Australian Play Therapists are also required to become a member of a professional association. (Confusingly, there are three to choose from: the Australasia Pacific Play therapy Association, the Australian Play Therapists Association, and Play Therapy Australasia. All require qualifications and supervision as a condition of membership.)

The slow start means that play therapy isn’t yet widely known in Australia. The issue is partly compounded by the fact that many play therapists work within larger organisations like hospitals, welfare organisations or education departments, rather than in private practice.

Where private practitioners do exist, demand for their services is often booming. Sydney’s Be Centre has twelve qualified play therapists on staff, and its waitlist for play therapy rarely falls below about 80 children.

“In our play rooms we have a range of specifically selected items like dress ups, puppets, art and craft, music, clay and sand tray miniatures. Each work on a different area but are all part of our toolkit and the type of things you’ll see replicated in most play therapy rooms,” says Fiona.

But don’t other therapists use play therapy?

Some confusion exists for parents because many experienced therapists use ‘play-based’ techniques to connect with a child to build rapport before engaging with them in a cognitive way.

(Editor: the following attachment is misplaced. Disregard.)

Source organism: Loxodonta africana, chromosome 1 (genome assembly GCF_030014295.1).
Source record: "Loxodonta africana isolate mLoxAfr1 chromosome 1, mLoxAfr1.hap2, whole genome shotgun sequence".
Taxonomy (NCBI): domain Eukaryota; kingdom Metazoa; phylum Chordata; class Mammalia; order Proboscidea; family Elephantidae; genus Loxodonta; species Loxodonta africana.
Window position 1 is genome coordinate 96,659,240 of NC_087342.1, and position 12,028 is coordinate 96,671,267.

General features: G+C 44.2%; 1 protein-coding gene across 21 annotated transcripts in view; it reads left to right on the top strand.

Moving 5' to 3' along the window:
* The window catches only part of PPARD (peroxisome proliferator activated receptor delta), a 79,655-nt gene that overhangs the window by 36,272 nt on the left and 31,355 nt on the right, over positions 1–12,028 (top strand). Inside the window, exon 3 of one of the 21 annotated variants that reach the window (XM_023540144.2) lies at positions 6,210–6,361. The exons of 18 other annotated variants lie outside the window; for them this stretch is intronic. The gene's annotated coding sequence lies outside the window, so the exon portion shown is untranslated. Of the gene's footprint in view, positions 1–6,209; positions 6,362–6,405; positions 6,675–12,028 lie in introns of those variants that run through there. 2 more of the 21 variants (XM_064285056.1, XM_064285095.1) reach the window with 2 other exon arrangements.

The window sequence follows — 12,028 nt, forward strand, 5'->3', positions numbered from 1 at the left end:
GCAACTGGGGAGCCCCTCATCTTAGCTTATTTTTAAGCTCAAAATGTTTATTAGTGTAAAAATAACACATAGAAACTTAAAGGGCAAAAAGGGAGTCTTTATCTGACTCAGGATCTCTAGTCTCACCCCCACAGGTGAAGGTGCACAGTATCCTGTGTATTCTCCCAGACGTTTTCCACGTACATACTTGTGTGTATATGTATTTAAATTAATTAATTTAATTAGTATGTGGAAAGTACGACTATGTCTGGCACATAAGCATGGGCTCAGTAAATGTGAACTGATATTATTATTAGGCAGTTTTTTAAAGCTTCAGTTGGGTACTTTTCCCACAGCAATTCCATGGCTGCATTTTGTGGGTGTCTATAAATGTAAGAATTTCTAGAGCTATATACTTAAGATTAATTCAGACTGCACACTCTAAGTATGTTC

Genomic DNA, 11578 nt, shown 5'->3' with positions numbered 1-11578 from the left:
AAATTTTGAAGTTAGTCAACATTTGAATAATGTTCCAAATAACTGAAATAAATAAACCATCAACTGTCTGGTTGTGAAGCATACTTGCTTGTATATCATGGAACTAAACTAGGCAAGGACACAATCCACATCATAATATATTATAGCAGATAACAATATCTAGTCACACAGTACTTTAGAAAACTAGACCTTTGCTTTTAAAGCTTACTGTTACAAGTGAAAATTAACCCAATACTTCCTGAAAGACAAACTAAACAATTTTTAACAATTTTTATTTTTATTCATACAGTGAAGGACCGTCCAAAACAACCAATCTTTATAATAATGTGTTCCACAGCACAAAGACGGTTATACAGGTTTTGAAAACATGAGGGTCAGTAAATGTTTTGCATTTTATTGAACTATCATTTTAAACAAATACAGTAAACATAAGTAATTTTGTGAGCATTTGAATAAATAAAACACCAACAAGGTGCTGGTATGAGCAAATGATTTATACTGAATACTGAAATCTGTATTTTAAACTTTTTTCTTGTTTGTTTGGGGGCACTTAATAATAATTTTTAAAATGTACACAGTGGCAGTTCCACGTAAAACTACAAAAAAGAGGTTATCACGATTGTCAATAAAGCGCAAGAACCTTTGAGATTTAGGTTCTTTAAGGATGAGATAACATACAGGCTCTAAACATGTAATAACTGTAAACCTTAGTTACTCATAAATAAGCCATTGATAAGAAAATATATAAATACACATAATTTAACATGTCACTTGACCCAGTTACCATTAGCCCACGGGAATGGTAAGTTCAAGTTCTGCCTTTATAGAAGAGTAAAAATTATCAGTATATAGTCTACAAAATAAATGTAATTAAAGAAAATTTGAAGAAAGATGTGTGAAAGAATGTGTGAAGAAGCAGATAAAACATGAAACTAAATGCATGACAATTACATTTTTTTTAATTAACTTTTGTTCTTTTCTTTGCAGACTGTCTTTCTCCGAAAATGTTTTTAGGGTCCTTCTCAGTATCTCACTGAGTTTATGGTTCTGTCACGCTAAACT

"In play therapy, we aren’t trying to get children to talk, although they often do! The play is the therapy, as children may not have the words to explain their experiences. For example, a young client of mine whose sibling passed away, played out being with her in the hospital while she was in a coma, using the cushions and blankets in the playroom and the play medical kit to show me what that experience was like. She couldn’t put that experience into words but she could play it out."

What parents and children can expect

Play therapy varies considerably between children. 

“Every child is different, and that’s the really important thing to understand.  You may see similar themes, but each is an individual. Play therapy really honours that. We accept and honour children the way they are and we work with them from there,” says Fiona.

“There’s a lot of theory that goes into the clinical decision-making as to how we respond or direct the play when needed.”

What is consistent is that a lot of work is invested in the building of the relationship between child and therapist. It’s one reason Fiona recommends parents meet their child’s potential play therapist before the child’s sessions begin.

“If you as a parent feel comfortable then it’s more likely you’ll be supportive of the therapy,” she says.

This is vital because although some parents want to be involved, and the play therapist may offer resources that can help at home, the bulk of the work is done with the therapist while parents are out of the room.

“It’s a relationship of trust where a child feels safe to be themselves. It’s the therapist’s job to build that trust with the child. If they can do that then we start to see children be able to successfully work through the challenges that brought them to play therapy,” Fiona says.